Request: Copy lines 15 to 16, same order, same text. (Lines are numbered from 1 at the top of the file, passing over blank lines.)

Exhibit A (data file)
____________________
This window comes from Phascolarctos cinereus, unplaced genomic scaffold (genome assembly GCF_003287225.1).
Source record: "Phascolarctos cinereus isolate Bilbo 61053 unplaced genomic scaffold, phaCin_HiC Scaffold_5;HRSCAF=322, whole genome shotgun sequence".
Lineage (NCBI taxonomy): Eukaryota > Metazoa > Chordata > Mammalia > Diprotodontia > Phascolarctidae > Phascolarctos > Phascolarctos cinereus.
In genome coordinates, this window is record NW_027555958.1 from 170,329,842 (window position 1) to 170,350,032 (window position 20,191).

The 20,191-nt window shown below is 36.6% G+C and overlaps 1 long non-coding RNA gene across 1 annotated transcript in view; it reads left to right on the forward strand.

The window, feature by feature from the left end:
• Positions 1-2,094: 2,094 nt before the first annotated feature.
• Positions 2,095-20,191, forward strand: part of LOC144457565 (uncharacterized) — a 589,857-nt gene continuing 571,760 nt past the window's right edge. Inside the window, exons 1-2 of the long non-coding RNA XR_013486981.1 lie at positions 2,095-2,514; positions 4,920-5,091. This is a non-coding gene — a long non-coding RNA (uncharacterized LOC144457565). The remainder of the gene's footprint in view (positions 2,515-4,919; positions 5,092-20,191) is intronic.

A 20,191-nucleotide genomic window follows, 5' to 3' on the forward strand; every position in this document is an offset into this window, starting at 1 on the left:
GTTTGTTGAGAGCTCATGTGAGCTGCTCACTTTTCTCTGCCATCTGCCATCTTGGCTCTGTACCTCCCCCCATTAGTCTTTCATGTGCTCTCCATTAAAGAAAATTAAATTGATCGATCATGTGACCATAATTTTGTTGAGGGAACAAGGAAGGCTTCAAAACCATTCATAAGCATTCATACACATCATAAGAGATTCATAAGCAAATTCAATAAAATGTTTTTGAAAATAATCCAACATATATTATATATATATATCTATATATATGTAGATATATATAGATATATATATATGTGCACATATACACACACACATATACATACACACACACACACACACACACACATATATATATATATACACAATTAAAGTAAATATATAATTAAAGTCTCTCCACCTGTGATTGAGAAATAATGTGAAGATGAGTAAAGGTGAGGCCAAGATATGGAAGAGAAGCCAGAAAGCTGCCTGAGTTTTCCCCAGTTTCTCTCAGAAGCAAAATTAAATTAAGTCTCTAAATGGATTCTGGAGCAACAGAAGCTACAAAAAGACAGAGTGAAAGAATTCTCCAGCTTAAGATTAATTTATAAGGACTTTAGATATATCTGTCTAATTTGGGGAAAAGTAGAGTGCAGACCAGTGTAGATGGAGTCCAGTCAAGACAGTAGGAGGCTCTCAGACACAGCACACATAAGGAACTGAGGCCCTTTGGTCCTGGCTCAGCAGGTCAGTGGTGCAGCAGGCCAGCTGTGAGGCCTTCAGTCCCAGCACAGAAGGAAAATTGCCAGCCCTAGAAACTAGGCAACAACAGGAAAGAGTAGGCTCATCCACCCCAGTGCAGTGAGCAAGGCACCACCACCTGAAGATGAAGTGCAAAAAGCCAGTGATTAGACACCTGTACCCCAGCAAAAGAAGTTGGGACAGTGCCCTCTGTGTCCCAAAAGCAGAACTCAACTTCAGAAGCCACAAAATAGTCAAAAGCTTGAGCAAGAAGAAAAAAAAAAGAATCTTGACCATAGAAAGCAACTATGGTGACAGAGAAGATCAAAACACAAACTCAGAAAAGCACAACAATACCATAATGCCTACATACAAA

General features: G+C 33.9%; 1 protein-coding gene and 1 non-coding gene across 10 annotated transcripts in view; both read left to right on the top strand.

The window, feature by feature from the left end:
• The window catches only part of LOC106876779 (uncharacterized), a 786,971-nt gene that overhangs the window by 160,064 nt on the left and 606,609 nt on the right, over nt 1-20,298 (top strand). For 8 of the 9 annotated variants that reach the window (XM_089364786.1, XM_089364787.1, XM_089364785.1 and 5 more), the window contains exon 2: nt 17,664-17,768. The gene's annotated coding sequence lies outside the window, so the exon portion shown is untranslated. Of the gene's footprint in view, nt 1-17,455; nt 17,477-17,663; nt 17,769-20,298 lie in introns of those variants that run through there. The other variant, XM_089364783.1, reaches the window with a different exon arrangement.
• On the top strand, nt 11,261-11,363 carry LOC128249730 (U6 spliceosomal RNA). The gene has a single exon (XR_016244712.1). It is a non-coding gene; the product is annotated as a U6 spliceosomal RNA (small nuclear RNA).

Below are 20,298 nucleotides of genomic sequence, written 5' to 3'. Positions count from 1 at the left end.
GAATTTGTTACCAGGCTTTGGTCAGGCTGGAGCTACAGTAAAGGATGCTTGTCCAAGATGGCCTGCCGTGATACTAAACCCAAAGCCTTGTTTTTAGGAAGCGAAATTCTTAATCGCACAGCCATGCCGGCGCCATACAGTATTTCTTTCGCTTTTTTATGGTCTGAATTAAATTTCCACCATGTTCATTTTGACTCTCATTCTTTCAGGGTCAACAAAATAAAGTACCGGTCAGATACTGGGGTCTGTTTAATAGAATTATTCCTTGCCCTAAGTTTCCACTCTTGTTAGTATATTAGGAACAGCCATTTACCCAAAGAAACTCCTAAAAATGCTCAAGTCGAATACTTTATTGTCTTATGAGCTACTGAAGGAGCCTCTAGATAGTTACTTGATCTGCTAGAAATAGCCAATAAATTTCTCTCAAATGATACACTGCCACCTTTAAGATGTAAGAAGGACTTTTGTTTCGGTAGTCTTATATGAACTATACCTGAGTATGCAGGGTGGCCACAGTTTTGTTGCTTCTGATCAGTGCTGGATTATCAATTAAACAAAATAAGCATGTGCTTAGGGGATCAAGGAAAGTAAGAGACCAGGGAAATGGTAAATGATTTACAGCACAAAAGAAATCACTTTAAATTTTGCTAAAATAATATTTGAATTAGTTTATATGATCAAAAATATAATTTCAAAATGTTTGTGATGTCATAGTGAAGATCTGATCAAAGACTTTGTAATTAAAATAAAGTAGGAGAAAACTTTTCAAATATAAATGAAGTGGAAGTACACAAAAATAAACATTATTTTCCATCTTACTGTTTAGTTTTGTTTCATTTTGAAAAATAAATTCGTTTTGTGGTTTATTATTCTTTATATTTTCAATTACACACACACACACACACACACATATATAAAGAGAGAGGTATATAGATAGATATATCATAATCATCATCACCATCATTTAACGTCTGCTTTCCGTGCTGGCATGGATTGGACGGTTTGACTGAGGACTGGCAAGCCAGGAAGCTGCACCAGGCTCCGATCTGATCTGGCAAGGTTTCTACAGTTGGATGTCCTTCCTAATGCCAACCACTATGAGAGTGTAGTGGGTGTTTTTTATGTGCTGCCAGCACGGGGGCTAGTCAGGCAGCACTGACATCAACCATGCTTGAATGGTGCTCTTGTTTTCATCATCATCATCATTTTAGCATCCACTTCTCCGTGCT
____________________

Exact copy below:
Below are 20,298 nucleotides of genomic sequence, written 5' to 3'. Positions count from 1 at the left end.
GAATTTGTTACCAGGCTTTGGTCAGGCTGGAGCTACAGTAAAGGATGCTTGTCCAAGATGGCCTGCCGTGATACTAAACCCAAAGCCTTGTTTTTAGGAAGCGAAATTCTTAATCGCACAGCCATGCCGGCGCCATACAGTATTTCTTTCGCTTTTTTATGGTCTGAATTAAATTTCCACCATGTTCATTTTGACTCTCATTCTTTCAGGGTCAACAAAATAAAGTACCGGTCAGATACTGGGGTCTGTTTAATAGAATTATTCCTTGCCCTAAGTTTCCACTCTTGTTAGTATATTAGGAACAGCCATTTACCCAAAGAAACTCCTAAAAATGCTCAAGTCGAATACTTTATTGTCTTATGAGCTACTGAAGGAGCCTCTAGATAGTTACTTGATCTGCTAGAAATAGCCAATAAATTTCTCTCAAATGATACACTGCCACCTTTAAGATGTAAGAAGGACTTTTGTTTCGGTAGTCTTATATGAACTATACCTGAGTATGCAGGGTGGCCACAGTTTTGTTGCTTCTGATCAGTGCTGGATTATCAATTAAACAAAATAAGCATGTGCTTAGGGGATCAAGGAAAGTAAGAGACCAGGGAAATGGTAAATGATTTACAGCACAAAAGAAATCACTTTAAATTTTGCTAAAATAATATTTGAATTAGTTTATATGATCAAAAATATAATTTCAAAATGTTTGTGATGTCATAGTGAAGATCTGATCAAAGACTTTGTAATTAAAATAAAGTAGGAGAAAACTTTTCAAATATAAATGAAGTGGAAGTACACAAAAATAAACATTATTTTCCATCTTACTGTTTAGTTTTGTTTCATTTTGAAAAATAAATTCGTTTTGTGGTTTATTATTCTTTATATTTTCAATTACACACACACACACACACACACATATATAAAGAGAGAGGTATATAGATAGATATATCATAATCATCATCACCATCATTTAACGTCTGCTTTCCGTGCTGGCATGGATTGGACGGTTTGACTGAGGACTGGCAAGCCAGGAAGCTGCACCAGGCTCCGATCTGATCTGGCAAGGTTTCTACAGTTGGATGTCCTTCCTAATGCCAACCACTATGAGAGTGTAGTGGGTGTTTTTTATGTGCTGCCAGCACGGGGGCTAGTCAGGCAGCACTGACATCAACCATGCTTGAATGGTGCTCTTGTTTTCATCATCATCATCATTTTAGCATCCACTTCTCCGTGCT